Statist Cognitive Dissonance: Freedom of Choice

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My task today is to point out an item of cognitive dissonance which affects many statist thinkers.

Statists, liberal and conservative alike, believe in a system whereby if a company gets to be too large in size within its industry, it comes to be branded as a “monopoly.” A monopoly is bad, they would argue, because it eliminates consumer choice. If there is a monopoly in place, then you, the consumer, have no alternative options as far as what you are buying.

The same people, when asked about where the authority of government over individuals originates from, would put forth a “social contract” argument. They would say that the government has authority over you because, when you are born into society, you become party to a social contract which defines your rights and obligations with respect to others, and thereby gives the state authority to control your access to certain services.

Do you see the contradiction between these two lines of argument? The statist holds it in his head that monopoly is bad, and yet believes that, where the social contract is concerned, it is acceptable not only for there to only be one option, but also for that option to automatically be applied, without any option of refusal, to the subject of that contract. So much for freedom of choice.

Let us quickly take a look at the results of a hypothetical monopoly situation. In a city where there are many landlords, it is the case that apartments are priced at market value. If one landlord overprices an apartment, then the landlord across the street will undercut him and the overpriced apartment will not rent.

In a city where there is only one landlord, the situation will be bleak. If the landlord wants to drive up prices on his properties, there is nobody stopping him from doing this. In this city, rents will be high, and thus quality of life will suffer.

As far as housing and quality of life are concerned, everyone would rather live in the first city than the second. But, when the services at hand are not rental contracts, but are state-provided services such as protection or dispute mediation, most everyone seems content to live in a situation which better resembles the second city.

The fact that we put up with government monopoly on such services means that, over time, the circumstances of our access to those services erode. The social contract can get more and more lopsided every year, yet fanatical and blinding belief in the state prevents statists from applying critical thought to the problem.

We arrive at a situation where the social contract is not only a mandatory sentence that each person who is born in a geographic area is subject to, but where the contract is so one-sided, so unfair, that, given any choice at all in the matter, no one in their right mind would sign the social contract.

Think about it. The social contract forces many conditions on the individual. The individual, in modern society, gives up his right to self-ownership, gives up his right to property, gives up his rights to his children, gives up rights to keeping his hard-earned money, and, worst of all, allows for it to be the case that the social contract might expand at any time to swallow up more of his rights.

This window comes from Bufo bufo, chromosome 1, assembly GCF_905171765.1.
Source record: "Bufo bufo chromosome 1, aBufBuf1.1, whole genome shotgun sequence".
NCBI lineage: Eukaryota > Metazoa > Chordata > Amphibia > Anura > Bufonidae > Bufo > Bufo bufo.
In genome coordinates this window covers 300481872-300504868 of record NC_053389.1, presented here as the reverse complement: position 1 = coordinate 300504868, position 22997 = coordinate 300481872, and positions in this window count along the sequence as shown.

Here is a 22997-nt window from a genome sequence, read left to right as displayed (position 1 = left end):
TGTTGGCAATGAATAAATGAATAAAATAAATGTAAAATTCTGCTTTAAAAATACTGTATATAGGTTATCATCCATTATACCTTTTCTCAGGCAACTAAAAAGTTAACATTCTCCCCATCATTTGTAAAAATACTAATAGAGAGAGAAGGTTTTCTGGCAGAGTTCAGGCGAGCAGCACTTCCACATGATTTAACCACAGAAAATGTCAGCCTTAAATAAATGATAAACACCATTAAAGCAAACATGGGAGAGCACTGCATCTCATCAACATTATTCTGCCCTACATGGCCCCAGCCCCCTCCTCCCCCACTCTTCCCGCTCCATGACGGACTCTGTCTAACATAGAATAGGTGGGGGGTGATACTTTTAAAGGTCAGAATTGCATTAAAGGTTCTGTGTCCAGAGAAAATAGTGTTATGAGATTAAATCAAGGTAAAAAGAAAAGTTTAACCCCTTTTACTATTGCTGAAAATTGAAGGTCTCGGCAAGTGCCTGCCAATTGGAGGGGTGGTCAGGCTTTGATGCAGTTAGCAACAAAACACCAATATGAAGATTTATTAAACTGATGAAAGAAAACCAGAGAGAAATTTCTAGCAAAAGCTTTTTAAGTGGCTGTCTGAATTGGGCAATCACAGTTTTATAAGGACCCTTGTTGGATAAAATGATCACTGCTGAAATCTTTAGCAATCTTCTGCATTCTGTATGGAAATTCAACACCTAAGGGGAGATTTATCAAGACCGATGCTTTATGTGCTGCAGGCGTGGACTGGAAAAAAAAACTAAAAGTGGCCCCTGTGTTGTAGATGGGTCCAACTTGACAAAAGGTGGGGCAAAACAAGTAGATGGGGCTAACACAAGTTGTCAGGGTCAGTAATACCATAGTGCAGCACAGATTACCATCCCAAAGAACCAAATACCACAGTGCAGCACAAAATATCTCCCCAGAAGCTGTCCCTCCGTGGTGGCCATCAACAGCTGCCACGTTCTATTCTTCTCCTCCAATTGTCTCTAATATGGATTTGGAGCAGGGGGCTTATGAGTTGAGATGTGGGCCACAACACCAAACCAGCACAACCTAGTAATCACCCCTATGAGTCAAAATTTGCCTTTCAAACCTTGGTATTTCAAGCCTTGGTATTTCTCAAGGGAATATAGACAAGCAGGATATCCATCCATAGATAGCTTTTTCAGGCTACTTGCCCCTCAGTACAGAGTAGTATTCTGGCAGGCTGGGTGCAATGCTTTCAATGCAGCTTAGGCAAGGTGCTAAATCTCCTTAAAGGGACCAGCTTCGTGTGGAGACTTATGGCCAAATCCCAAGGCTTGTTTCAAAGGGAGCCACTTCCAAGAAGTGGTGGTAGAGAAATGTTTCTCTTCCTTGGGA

What does he get in return? Well, according to the theory of the social contract, he would receive protection. However, as the case is in modern society, courts will rule that the government has no obligation to protect its citizens.

So, if anyone were to try to write out a mockup of what this social contract might actually say, they would come to realize that it systematically strips one party (the individual) of his rights, while at the same time, all the other party (the state) has to do is offer up an empty promise of protection.

Although it still works for the lucky citizens and protection is in many cases still achieved, we see that as we move towards statism, police accountability diminishes and military irresponsibility increases.

If only the mainline statists took their own anti-monopoly sentiments seriously and applied them critically, we could begin to implement alternatives to the social contract. In areas of protection, we could allow for individuals to make private security arrangements. In areas of dispute mediation, we could see dispute resolution organizations (DROs.) Bureaucracy would dissolve and be replaced by private, voluntary associations.

I hope for the day when statists will come to realize that living in a society with an over-reaching government is like living in a town with only one landlord, and that the correct solution to this problem is to work together to break up the monopoly that the state unfairly holds.

About Author

Scotty Freeman is a philosophy graduate who loves to write and talk about freedom, the future of peaceful governments, seasteading, creating wealth, and saving the environment through deregulation. He can be reached at loodlehq@gmail.com.